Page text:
“Research shows that a child’s earliest years are the most important period of development in their life, yet early childhood education is among the lowest-paid careers in the United States. That dynamic does not make sense if we want the best for our kids and the great people who care for them,” said Connie Ballmer, Ballmer Group co-founder. “Our approach with these investments is to tackle the challenges facing the early childhood workforce on multiple fronts: through the direct development of diverse talent at the UW, the increased representation of BIPOC policy leaders via Pathwaves, and important state-level advocacy for policy and public investment into the early childhood workforce via Child Care Aware.”

Steve and Connie Ballmer have a history of giving catalytic gifts to the UW that are focused on improved health and well-being. In 2021, they gave a $38 million landmark gift to UW School of Social Work and UW Medicine that aims to increase the pipeline of well-trained professionals in behavioral health across Washington state via student scholarships and specialized program support. Other gifts have supported UW Medicine’s COVID-19 response efforts; the creation of the Excellence in Social Impact Endowed Scholarship Fund for undergraduate and graduate students in the UW School of Social Work; as well as gifts to support the provost, the UW School of Public Health and more.

head shot of a woman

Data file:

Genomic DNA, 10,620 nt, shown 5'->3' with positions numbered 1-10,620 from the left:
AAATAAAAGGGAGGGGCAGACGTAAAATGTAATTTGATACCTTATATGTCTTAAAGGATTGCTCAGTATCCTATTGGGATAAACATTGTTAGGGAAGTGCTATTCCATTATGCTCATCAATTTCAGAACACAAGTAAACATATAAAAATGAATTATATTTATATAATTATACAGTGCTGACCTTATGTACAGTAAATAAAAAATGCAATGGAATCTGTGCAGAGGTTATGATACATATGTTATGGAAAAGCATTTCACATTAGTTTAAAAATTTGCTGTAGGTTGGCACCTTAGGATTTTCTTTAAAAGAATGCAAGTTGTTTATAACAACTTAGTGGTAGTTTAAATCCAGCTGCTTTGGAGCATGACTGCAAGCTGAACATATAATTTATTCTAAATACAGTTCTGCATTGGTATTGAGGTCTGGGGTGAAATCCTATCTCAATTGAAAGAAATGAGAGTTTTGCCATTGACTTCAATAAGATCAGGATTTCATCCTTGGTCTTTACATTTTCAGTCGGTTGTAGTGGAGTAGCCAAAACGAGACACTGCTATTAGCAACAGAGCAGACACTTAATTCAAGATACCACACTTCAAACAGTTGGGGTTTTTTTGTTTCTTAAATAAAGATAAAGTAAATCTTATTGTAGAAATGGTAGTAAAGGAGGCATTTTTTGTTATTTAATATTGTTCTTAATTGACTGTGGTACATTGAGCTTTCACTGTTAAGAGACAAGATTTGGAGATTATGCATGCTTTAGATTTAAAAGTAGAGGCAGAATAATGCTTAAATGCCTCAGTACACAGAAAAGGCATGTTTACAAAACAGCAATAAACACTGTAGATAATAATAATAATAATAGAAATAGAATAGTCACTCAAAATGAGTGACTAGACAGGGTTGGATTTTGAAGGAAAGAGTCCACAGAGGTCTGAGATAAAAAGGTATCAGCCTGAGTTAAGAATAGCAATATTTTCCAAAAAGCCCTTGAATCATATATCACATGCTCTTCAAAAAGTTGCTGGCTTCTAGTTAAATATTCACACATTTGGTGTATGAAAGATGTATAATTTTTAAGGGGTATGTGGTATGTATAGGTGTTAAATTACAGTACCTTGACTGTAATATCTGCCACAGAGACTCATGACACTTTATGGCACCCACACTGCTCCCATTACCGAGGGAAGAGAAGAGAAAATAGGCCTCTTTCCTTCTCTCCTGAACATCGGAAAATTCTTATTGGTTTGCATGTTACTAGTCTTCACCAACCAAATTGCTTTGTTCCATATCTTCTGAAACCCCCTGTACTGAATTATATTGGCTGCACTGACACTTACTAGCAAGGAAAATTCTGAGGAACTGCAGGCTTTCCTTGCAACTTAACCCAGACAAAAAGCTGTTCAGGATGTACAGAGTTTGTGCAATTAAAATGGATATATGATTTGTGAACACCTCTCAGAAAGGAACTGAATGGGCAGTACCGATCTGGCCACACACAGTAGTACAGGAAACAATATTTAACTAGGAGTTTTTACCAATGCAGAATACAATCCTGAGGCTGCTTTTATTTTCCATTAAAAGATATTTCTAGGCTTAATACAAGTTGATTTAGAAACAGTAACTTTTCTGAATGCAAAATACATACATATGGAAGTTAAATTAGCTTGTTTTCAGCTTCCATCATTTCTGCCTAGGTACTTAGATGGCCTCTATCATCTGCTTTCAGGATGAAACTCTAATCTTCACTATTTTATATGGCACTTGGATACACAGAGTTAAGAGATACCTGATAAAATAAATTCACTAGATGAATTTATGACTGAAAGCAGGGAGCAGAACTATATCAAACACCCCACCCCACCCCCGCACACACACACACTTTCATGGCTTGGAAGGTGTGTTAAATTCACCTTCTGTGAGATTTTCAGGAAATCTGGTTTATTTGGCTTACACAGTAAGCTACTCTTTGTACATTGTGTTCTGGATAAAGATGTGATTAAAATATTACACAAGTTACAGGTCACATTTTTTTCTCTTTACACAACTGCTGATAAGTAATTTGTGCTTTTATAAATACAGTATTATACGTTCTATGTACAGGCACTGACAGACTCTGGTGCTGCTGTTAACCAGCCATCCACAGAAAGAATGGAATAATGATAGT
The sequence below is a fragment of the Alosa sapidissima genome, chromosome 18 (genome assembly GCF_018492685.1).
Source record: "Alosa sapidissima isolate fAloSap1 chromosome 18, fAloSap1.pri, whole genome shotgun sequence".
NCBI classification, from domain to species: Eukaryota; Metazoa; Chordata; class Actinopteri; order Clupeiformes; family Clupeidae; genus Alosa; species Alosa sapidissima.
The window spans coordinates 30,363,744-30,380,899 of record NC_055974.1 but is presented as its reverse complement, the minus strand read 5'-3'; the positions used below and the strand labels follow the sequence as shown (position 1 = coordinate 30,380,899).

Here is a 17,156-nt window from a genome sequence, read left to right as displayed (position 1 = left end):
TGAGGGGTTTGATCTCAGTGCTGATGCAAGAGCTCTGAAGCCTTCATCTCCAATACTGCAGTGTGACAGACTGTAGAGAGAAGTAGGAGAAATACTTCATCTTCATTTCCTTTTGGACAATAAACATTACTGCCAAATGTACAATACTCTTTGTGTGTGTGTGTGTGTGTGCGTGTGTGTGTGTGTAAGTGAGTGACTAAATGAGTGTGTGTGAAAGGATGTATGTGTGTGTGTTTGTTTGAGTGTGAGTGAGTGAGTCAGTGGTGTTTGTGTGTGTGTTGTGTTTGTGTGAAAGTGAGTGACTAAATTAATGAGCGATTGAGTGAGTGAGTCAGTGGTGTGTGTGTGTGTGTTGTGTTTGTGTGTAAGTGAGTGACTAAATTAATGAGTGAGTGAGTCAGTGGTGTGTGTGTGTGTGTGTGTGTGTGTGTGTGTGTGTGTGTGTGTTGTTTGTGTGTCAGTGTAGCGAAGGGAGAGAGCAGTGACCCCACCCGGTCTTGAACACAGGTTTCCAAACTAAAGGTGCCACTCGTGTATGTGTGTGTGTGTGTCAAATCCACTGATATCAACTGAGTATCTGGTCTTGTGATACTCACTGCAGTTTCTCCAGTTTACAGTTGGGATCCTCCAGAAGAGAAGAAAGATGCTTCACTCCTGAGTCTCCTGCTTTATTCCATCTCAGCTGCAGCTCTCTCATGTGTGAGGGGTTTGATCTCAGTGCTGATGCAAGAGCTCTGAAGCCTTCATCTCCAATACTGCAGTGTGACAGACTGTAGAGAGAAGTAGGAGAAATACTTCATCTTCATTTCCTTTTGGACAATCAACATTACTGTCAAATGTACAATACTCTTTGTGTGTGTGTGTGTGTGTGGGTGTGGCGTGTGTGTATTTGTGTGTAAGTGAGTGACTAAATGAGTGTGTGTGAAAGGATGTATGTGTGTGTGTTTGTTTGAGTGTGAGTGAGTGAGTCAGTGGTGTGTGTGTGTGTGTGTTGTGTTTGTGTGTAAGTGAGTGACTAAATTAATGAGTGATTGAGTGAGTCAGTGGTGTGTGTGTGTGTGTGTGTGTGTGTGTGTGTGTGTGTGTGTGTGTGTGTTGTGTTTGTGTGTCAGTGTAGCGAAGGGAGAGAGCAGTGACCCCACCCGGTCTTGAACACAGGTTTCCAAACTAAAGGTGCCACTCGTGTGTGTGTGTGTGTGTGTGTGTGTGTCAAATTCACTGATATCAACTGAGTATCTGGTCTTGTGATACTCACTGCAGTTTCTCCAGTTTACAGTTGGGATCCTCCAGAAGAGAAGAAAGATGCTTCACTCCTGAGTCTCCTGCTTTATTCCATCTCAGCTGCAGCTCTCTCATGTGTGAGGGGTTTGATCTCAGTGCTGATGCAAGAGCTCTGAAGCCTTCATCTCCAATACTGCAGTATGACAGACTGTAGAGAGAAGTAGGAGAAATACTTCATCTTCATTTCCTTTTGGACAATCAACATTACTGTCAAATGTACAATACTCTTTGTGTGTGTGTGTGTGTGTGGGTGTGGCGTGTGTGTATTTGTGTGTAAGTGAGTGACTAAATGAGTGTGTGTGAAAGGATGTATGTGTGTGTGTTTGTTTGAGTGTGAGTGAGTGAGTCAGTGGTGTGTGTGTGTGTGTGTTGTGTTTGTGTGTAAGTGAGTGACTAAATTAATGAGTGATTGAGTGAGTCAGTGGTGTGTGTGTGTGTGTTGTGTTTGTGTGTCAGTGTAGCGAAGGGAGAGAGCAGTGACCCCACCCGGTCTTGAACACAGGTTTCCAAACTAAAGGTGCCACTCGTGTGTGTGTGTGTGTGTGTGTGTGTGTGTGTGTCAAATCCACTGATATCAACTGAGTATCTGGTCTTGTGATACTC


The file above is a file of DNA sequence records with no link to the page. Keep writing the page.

UW College of Education Dean Mia TuanCaleb Albright/University of Washington

“Without intentional work to remove barriers for students and professionals of color, the workforce will lose valuable racial diversity in the field,” said Mia Tuan, dean of the UW College of Education. “The early childhood field has a historically underpaid workforce, contributing to racial and gender inequity in economic mobility for the people tasked with the healthy development of children in a critical period of growth and for the working families that rely on child care to maintain their own employment. These gifts help us to begin to make systemic changes.”

More work is required to increase the number of people entering early childhood education and bolster the number of people of color teaching in the field. The Washington legislature can this session continue investments in the Fair Start for Kids Act by increasing reimbursement rates for licensed child care programs. At the same time, officials in Washington are working to establish an affordable child care system that anchors how child care is funded to the true costs of care, including living wages and benefits. An analysis of compensation for early childhood education careers in Washington demonstrates the need to increase wages to achieve parity with other teaching professions.